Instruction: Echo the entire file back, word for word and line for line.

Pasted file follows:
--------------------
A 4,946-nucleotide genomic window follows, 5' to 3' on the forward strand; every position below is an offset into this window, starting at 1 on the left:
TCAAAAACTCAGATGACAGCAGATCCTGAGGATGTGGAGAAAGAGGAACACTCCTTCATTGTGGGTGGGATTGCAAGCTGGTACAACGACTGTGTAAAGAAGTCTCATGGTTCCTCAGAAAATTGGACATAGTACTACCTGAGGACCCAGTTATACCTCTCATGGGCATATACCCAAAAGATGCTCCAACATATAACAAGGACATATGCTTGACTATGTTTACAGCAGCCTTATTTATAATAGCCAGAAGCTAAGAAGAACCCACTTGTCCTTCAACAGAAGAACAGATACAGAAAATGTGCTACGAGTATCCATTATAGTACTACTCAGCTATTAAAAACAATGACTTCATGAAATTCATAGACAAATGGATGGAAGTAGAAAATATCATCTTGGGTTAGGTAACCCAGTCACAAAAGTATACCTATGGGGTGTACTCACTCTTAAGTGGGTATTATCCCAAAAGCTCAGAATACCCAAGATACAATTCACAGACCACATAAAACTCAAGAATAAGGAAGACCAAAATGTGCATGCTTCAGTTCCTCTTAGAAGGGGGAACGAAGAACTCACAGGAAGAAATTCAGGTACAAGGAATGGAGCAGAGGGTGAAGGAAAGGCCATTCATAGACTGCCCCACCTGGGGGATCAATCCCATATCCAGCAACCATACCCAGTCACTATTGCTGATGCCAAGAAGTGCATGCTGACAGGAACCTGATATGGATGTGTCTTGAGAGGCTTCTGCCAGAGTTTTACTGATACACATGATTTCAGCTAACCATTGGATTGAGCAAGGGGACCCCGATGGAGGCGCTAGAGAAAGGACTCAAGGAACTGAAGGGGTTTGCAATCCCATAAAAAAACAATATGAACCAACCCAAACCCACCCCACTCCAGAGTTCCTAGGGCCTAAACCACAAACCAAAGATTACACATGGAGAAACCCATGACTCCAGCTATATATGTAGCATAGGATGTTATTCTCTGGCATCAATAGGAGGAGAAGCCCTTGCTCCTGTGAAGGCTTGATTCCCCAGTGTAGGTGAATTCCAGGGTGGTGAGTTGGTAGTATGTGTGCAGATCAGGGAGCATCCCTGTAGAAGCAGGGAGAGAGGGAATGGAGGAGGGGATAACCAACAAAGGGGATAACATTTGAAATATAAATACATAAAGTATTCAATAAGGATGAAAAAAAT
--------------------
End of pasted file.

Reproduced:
A 4,946-nucleotide genomic window follows, 5' to 3' on the forward strand; every position below is an offset into this window, starting at 1 on the left:
TCAAAAACTCAGATGACAGCAGATCCTGAGGATGTGGAGAAAGAGGAACACTCCTTCATTGTGGGTGGGATTGCAAGCTGGTACAACGACTGTGTAAAGAAGTCTCATGGTTCCTCAGAAAATTGGACATAGTACTACCTGAGGACCCAGTTATACCTCTCATGGGCATATACCCAAAAGATGCTCCAACATATAACAAGGACATATGCTTGACTATGTTTACAGCAGCCTTATTTATAATAGCCAGAAGCTAAGAAGAACCCACTTGTCCTTCAACAGAAGAACAGATACAGAAAATGTGCTACGAGTATCCATTATAGTACTACTCAGCTATTAAAAACAATGACTTCATGAAATTCATAGACAAATGGATGGAAGTAGAAAATATCATCTTGGGTTAGGTAACCCAGTCACAAAAGTATACCTATGGGGTGTACTCACTCTTAAGTGGGTATTATCCCAAAAGCTCAGAATACCCAAGATACAATTCACAGACCACATAAAACTCAAGAATAAGGAAGACCAAAATGTGCATGCTTCAGTTCCTCTTAGAAGGGGGAACGAAGAACTCACAGGAAGAAATTCAGGTACAAGGAATGGAGCAGAGGGTGAAGGAAAGGCCATTCATAGACTGCCCCACCTGGGGGATCAATCCCATATCCAGCAACCATACCCAGTCACTATTGCTGATGCCAAGAAGTGCATGCTGACAGGAACCTGATATGGATGTGTCTTGAGAGGCTTCTGCCAGAGTTTTACTGATACACATGATTTCAGCTAACCATTGGATTGAGCAAGGGGACCCCGATGGAGGCGCTAGAGAAAGGACTCAAGGAACTGAAGGGGTTTGCAATCCCATAAAAAAACAATATGAACCAACCCAAACCCACCCCACTCCAGAGTTCCTAGGGCCTAAACCACAAACCAAAGATTACACATGGAGAAACCCATGACTCCAGCTATATATGTAGCATAGGATGTTATTCTCTGGCATCAATAGGAGGAGAAGCCCTTGCTCCTGTGAAGGCTTGATTCCCCAGTGTAGGTGAATTCCAGGGTGGTGAGTTGGTAGTATGTGTGCAGATCAGGGAGCATCCCTGTAGAAGCAGGGAGAGAGGGAATGGAGGAGGGGATAACCAACAAAGGGGATAACATTTGAAATATAAATACATAAAGTATTCAATAAGGATGAAAAAAAT